During one of the panel discussions, one AHRI member suggested taking the regulatory burden away from manufacturers, saying the industry “has been one of the most responsive groups in the world for energy efficiency with the things we’ve done with our products, mostly through competition and self-regulation.”
In response to the suggestion, panel member Patrick Currier, counsel for the U.S. House of Representatives Committee on Energy and Commerce, admitted that government overregulation of industry products can be, and has been, detrimental to manufacturers.
“I think we would agree that federal standards make sense when they’re meant to rectify market failures. However, when you start seeing the wrenching-up, the tightening of these standards, it can become incredibly cumbersome and difficult for manufacturers to meet those,” Currier said. “What you do then is make the manufacturing process more difficult and more challenging and drive up the price of the product. So, I think we have to be very careful.”
Rep. Randy Weber, R-Texas, one of half a dozen Congressmen who spoke to AHRI members on Capitol Hill, agreed that overregulation is not good for the HVACR industry. “They don’t realize all the rules that they promulgate drive the price up for the consumers,” he said. “We need to unleash industry — they need to get out of the way and let the industry do its job.”
Amrane, who spoke during a media roundtable event preceding the symposium, said increasing regulatory legislation governing industry products also includes a new trend that could present new challenges to some manufacturers.
“The thing to take out of this is that the DOE is now looking at components — pumps, fans, blowers, and compressors,” Amrane said. “It is true the DOE was given the authority to regulate those components a long time ago, but they never decided to before now. However, someone at DOE feels there is a need to go after those components.”
Amrane said that components in existing products that are already regulated will not be affected, though “there are several component products that AHRI members make that will be regulated by these DOE rules.”
He finished, stating, “It’s something to keep in mind.”
But, manufacturing members agree, simply keeping these issues in mind is not enough. Cooperation between AHRI, other organizations, and the government is the key to easing regulatory burden on the industry, said Al Stayman, professional staff member, Senate Committee on Energy and Natural Resources.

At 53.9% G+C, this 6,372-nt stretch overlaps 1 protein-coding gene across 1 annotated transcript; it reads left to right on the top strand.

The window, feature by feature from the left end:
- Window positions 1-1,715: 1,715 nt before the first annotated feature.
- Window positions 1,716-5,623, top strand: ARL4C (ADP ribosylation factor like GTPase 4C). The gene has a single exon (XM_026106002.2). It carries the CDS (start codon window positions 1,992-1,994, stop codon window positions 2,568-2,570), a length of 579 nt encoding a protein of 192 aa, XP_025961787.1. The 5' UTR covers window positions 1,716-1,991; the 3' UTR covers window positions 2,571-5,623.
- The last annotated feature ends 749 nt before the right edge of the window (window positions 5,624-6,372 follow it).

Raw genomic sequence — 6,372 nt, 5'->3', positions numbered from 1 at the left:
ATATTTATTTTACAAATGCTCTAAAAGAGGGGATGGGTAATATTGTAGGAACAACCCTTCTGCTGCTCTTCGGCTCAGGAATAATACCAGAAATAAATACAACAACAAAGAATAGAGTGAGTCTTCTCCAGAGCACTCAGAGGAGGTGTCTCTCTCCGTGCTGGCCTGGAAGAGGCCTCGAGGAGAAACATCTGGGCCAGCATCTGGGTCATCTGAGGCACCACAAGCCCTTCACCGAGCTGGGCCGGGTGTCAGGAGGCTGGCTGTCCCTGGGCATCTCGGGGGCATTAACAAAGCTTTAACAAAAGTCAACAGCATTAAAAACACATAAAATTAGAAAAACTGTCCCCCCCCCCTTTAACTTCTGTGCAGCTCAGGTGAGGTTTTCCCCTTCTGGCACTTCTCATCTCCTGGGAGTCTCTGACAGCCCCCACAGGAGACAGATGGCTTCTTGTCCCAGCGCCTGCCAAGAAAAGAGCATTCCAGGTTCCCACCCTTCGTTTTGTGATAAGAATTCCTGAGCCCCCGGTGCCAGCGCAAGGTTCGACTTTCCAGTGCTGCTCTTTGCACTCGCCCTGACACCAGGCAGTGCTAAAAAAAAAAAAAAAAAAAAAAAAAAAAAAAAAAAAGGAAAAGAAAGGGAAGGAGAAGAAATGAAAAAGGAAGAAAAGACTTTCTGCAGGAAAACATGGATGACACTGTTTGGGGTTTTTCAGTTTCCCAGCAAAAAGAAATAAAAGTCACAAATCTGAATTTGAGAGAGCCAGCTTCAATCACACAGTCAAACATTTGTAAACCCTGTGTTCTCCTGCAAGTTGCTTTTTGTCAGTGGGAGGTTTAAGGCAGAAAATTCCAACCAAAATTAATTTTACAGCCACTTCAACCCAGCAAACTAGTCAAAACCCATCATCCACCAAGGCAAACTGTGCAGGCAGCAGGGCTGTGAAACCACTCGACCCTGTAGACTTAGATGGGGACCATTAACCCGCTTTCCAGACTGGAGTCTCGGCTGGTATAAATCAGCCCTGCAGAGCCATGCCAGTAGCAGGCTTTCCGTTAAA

“It’s becoming more and more difficult to get people together into a room to negotiate these solutions and then have the proper solution approved by Congress,” Stayman said, “Obviously, having the full support of an organization like AHRI, which communicates so much to Congress that is worthy of its consideration, is important. We want this program itself to be as efficient as possible.”
AHRI Looks Ahead
In addition to pursuing solutions to the regional standards lawsuit and regulatory burden, AHRI leaders discussed several issues affecting its members, including Congressional gridlock and industry tax incentives.
Jim Walters, vice president of international affairs, AHRI, lamented the scaling-back of the 25C residential energy-efficiency tax credit. “When the stimulus bill was passed, we had $1,500 limits with higher caps, and it was real money taxpayers could use for high-efficiency furnaces, air conditioners, boilers, and water heaters,” he said. “Now, it’s a $500 lifetime cap.”
The reduction, Walters said, has negatively impacted contractors, distributors, and manufacturers, who have not promoted the reduced credit since it was retroactively reinstated on Jan. 1. “From AHRI’s standpoint, we are looking for opportunities to fix it, to increase it, but in the environment we’re in, with the sequester and the deficit, I think it’s very unlikely there will be any change with it.”
AHRI is also targeting section 179D of the Energy Policy Act of 2005. “That’s a formula for a tax credit; it looks at the entire building and the efficiency of it,” Walters said. “The way the formula is written now is not very effective, and the lighting manufacturers have found it more beneficial than we have. We want to make it more effective for our industry and our businesses.”
But getting its agenda through to Congress in the current volatile political environment won’t be easy for AHRI. “Mark Twain said the opposite of progress is Congress,” Weber said, drawing chuckles from symposium attendees. Weber, who founded his own HVAC company more than 30 years ago, acknowledged that getting through to Congress is no easy task.
“None of us wake up in the morning and think, now how can I make the air and the water dirtier for our kids and grandkids? We all want to create a clean environment, create a great product, and have the American people comfortable with us and our products, and we understand that in Texas,” Weber said. “I would like to see Congress pass some rules and regulations.”
In the meantime, AHRI will continue to navigate the rocky political waters in order to advocate for its members in the U.S. and beyond. “Things are different than they were, and they’re going to be different tomorrow,” Walters said. “The biggest challenge we face is to change the paradigm by which we think about how we do our business, how we go about accounting for energy efficiency, and, therefore, how we all regulate it, because we will be regulating it.”
Publication date: 4/29/2013